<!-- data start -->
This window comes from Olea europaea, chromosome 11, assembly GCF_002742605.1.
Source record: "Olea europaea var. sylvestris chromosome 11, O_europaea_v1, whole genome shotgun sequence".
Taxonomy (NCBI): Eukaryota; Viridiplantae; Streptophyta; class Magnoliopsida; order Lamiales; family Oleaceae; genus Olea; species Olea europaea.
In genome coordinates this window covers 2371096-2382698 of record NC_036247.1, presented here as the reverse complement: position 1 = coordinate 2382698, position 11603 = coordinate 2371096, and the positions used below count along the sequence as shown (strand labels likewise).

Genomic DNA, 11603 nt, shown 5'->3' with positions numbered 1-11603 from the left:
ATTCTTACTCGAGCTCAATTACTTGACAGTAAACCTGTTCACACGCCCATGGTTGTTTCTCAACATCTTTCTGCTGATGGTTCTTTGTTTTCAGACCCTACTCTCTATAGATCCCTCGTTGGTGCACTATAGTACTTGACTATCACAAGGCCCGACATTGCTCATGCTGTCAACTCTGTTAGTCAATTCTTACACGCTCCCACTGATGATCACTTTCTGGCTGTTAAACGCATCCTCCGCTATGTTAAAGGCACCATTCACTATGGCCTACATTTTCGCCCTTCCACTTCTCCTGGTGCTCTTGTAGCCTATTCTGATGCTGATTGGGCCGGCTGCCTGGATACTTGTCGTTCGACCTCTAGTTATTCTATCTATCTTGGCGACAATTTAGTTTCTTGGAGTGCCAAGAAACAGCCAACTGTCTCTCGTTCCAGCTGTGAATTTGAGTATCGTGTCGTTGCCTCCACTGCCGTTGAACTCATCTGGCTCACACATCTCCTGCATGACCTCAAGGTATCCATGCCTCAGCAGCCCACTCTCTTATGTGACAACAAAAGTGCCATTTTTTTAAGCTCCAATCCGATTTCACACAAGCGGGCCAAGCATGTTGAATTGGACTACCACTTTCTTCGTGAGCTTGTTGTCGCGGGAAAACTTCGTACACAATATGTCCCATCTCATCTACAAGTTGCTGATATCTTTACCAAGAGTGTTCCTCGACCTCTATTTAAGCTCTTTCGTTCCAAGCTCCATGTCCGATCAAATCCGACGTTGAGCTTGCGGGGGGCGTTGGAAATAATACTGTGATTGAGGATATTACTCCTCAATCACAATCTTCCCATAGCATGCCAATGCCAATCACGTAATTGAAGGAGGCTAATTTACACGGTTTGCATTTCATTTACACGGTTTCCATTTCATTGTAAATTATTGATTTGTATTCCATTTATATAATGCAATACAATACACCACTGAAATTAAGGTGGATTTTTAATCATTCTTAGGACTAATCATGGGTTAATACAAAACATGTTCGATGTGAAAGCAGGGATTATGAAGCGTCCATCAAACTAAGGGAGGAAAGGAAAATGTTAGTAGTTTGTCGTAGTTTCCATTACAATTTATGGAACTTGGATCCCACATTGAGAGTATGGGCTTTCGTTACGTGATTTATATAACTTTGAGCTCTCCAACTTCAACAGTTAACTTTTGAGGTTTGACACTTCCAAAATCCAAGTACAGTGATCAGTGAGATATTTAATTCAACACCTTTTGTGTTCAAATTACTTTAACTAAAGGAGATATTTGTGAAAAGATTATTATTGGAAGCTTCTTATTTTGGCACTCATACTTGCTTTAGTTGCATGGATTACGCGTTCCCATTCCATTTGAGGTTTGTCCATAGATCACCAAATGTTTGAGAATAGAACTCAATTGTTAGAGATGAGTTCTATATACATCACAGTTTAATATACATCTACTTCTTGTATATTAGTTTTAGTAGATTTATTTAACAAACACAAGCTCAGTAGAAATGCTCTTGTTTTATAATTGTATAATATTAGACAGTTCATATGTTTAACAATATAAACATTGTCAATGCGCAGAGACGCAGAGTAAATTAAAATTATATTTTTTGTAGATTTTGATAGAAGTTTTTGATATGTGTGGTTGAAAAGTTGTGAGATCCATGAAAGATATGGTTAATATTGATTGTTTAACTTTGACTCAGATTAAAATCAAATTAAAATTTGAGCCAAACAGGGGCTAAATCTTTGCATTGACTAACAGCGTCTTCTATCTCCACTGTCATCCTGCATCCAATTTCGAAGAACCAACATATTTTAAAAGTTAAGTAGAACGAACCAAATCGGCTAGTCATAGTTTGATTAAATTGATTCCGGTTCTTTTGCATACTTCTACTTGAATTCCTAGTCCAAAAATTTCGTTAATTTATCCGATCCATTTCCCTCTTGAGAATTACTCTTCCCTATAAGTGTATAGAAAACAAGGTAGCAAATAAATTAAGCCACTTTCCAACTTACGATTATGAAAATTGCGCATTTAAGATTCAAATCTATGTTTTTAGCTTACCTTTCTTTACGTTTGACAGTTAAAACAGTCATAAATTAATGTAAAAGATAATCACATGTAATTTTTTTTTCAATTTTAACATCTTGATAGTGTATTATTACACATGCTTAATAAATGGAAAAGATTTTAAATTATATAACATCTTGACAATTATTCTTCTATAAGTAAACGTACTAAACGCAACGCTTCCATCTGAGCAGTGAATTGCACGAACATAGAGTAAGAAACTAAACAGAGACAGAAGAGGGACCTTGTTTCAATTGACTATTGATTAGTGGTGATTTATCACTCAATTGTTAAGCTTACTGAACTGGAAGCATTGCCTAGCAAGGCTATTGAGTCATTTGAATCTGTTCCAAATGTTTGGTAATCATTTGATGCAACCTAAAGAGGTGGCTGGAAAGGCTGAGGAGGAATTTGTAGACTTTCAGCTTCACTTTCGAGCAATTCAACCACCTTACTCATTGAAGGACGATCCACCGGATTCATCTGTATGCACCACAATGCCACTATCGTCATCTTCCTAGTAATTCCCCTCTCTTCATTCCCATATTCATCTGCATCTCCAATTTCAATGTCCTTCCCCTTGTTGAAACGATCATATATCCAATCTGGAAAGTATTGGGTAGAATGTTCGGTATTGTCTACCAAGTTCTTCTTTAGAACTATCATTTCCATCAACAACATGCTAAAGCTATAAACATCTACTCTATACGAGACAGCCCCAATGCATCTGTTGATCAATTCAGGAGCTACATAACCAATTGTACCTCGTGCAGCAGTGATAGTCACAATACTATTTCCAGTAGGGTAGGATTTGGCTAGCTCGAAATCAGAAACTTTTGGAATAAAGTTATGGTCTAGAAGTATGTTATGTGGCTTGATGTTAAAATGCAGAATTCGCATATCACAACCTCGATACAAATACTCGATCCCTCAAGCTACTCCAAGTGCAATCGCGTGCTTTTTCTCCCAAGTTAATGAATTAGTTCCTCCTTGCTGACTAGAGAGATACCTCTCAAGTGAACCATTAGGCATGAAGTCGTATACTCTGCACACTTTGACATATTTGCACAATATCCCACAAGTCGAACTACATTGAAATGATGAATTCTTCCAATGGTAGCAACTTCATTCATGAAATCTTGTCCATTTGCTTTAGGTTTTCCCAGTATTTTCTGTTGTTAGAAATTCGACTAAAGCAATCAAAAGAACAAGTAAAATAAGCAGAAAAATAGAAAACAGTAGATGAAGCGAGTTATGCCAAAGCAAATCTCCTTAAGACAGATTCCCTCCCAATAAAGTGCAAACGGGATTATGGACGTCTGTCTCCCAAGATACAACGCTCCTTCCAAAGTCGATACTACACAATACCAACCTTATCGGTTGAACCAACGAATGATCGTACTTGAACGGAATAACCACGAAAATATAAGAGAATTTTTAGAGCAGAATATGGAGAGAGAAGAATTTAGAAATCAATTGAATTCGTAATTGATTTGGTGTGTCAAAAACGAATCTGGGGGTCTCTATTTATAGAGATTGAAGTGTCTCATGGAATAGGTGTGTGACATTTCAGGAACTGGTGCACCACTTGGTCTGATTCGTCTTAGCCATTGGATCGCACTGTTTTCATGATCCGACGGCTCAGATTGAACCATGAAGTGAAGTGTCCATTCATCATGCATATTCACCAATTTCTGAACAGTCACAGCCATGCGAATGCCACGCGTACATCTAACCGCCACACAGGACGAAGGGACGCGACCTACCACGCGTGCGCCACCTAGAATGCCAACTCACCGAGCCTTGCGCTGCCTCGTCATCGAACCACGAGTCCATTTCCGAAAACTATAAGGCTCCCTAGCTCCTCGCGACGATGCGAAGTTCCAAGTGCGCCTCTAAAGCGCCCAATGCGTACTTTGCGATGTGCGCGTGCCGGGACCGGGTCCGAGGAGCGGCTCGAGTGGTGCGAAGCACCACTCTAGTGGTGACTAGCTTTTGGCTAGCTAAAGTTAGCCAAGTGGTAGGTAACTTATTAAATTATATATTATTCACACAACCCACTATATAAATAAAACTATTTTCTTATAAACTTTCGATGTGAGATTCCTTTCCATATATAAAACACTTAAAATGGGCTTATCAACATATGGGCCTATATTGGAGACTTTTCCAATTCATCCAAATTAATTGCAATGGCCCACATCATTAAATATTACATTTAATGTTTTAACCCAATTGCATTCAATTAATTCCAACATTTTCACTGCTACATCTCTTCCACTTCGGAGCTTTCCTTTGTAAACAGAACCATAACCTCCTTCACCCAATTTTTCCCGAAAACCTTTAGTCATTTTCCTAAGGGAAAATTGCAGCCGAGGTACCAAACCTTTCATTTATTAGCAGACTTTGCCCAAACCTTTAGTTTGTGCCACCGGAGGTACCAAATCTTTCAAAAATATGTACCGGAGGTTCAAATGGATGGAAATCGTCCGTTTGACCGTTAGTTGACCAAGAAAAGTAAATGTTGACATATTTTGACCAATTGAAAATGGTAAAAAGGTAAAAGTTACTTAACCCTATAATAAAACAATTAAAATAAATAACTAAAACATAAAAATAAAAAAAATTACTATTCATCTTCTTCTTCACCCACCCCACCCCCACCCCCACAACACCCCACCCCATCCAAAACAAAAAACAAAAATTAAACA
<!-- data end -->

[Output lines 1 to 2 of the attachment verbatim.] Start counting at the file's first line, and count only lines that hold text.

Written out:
This window comes from Olea europaea, chromosome 11, assembly GCF_002742605.1.
Source record: "Olea europaea var. sylvestris chromosome 11, O_europaea_v1, whole genome shotgun sequence".